I must confess that I have the hardest time making myself care about the White House Correspondents Association dinner and the controversy surrounding comedienne Michelle Wolf’s comments about Sarah Sanders.

There is a major backlash from the Right over her comments toward Sanders. Many in the media have criticized the monologue. Several liberal activists have shrugged it off, claiming Wolf did not, in fact, attack Sanders over her looks.

Now, to be clear, I’m not saying there is nothing wrong with attacking Sanders over her looks, but I am also not saying it’s something that should be condemned so excessively. The fact of the matter is that comedy, in all its forms, starts with a certain level of meanness toward the target. The art of “roasting,” in particular, intrigues us because it allows us, through the comedian presenting it, to vent our own insults on people with whom we may take issue.

So, it’s not like what Wolf did was abnormal. It was quite normal, given what her role was meant to be – the role of all comics who take that stage is supposed to be.

However, the WHCA released a statement on Sunday that Wolf’s monologue “was not in the spirit of the mission” of their association.

What is noticeably missing, given the outrage, is any sort of apology from the WHCA for allowing it to happen.

There was some backlash from the Right over this, as many do feel that Wolf’s comments took it too far. And yet, many of those people, as Jim Jamitis pointed out yesterday in his stellar column, were okay with or even laughed at President Donald Trump’s own comments about people he made fun of or insulted on his way to the White House.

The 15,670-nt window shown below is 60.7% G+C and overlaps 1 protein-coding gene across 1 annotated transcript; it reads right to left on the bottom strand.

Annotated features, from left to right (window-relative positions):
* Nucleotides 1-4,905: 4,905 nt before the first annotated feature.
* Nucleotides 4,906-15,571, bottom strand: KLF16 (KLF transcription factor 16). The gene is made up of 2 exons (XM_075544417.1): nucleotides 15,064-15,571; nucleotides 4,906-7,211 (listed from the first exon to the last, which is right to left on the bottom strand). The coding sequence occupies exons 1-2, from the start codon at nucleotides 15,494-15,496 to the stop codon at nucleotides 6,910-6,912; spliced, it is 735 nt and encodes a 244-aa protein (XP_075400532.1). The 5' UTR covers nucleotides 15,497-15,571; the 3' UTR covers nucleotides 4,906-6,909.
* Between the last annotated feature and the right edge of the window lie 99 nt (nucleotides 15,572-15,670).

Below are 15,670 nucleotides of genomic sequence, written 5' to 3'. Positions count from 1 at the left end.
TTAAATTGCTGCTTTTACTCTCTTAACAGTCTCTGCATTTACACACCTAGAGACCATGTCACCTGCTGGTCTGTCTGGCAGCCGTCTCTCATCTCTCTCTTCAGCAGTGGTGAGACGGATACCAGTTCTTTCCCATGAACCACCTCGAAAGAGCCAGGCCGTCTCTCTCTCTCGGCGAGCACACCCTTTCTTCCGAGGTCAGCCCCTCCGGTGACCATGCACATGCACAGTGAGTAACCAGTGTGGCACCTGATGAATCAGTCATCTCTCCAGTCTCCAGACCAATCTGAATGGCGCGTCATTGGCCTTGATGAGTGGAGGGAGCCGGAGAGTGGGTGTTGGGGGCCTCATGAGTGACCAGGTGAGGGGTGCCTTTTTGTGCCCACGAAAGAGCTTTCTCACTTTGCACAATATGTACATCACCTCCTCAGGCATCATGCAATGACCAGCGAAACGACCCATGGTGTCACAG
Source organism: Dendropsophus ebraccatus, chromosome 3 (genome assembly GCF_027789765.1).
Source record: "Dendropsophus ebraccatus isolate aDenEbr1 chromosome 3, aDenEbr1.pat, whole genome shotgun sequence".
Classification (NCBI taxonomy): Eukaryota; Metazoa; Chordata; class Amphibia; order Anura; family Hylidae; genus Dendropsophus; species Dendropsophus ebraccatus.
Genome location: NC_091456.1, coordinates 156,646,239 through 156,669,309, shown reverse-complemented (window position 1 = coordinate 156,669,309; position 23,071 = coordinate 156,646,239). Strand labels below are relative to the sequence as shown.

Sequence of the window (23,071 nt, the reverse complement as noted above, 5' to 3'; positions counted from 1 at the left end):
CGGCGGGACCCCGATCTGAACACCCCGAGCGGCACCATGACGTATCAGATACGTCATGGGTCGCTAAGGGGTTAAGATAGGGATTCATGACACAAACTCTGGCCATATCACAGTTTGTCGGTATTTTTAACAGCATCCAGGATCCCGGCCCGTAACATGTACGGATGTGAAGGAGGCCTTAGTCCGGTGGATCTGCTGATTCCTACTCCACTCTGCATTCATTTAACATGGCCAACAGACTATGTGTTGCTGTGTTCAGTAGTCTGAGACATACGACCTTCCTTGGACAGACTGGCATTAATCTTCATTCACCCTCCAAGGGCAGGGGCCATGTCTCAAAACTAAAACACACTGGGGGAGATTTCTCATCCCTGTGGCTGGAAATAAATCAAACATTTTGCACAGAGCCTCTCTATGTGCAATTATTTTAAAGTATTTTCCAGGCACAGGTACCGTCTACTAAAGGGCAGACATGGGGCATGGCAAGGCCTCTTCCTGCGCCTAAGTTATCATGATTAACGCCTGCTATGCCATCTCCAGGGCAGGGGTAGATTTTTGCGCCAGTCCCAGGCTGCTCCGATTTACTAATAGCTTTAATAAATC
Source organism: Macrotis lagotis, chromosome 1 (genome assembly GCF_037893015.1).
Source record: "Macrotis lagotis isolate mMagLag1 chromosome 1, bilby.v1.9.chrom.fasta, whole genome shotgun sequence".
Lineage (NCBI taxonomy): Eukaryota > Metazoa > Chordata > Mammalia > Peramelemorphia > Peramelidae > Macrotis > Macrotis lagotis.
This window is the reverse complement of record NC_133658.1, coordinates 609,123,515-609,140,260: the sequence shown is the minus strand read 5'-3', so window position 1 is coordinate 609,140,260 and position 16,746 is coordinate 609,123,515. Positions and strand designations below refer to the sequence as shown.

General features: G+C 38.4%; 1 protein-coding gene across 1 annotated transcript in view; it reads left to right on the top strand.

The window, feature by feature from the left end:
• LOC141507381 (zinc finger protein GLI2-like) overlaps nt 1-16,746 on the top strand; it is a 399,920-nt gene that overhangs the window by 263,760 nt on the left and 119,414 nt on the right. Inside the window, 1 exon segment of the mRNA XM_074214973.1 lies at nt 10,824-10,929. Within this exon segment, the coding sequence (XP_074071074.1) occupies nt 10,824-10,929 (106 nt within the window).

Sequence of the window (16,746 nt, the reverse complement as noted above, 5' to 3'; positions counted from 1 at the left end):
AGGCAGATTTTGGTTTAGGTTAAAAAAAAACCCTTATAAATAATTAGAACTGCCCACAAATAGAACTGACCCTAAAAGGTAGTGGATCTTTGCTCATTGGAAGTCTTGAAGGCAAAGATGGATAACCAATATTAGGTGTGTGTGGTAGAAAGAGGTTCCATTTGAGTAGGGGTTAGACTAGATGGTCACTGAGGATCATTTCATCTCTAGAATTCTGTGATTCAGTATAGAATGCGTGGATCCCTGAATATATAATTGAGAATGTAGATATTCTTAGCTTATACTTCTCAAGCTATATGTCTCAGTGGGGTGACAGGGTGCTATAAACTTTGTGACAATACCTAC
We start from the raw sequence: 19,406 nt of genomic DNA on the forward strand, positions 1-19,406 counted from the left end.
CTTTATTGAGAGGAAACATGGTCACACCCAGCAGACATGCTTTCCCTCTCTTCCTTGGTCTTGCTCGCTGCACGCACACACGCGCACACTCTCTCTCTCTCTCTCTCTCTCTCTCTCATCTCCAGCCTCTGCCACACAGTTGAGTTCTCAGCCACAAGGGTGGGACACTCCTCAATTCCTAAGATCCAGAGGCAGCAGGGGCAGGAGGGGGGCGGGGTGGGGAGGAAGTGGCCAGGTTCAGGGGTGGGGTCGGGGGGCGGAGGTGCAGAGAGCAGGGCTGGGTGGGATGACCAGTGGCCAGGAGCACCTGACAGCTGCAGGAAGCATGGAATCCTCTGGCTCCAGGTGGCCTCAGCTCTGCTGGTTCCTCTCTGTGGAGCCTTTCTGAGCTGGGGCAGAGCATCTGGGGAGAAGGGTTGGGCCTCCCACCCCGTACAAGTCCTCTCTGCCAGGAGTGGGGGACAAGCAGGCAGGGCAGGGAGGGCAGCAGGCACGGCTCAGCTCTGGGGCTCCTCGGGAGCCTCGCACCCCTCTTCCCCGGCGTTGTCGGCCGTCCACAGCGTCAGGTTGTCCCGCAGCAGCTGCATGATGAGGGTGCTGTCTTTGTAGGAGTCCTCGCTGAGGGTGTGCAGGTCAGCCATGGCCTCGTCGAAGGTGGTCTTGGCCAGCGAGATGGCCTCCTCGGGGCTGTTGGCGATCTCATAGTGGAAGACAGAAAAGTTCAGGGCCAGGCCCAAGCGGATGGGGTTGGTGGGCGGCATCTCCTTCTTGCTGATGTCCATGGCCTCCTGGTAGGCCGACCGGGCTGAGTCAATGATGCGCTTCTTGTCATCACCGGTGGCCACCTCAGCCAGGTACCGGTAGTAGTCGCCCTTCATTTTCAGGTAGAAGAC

The entire point of Wolf’s monologue was not too dissimilar from the overall point of journalism at that level – to challenge those in power. The real “scandal” here, if there is one, is that there was a mysterious eight-year gap in holding those in power accountable.

From 2008-2016, jokes about President Barack Obama and his administration weren’t nonexistent, but they were few and far between. Many jokes were told regarding his opposition – the very same people in power now – but few actually held him accountable. In both journalism and in comedy, the jokes during the Obama Era were pointed at the party out of power because, in many ways, it would have been problematic to makes such jokes about the head of the party in power, Barack Obama.

We can debate day and night about the “appropriateness” of what Wolf said during her monologue. We can discuss whether or not she bombed. However, she did her job. She told jokes that made fun of the people in power. She made jokes about Sanders and Trump, but also referenced a lot of the bigger names in media, too. That was her job.

However, the WHCA and their speakers haven’t really done their job since 2008. It’s never really okay to be okay with the people in power, and it is a real shame that the media by and large abdicated this role with rare exception from 2008 to 2016.

I’ll never be overly mad that the media covers a certain story. They can pursue what they want. I’ll never be mad at a comedian for telling a certain joke. That’s their job.

But, it is okay to be mad that there is a double-standard. That’s where a lot of the frustration comes in. A few in the media seemed to have realized it this weekend, but many still won’t, believing that, even when they win elections and win power, the Republicans are the evil counter-culture they must stand up to.

If journalism ever wants to know why it’s struggling on the national level, they should really rethink that mentality.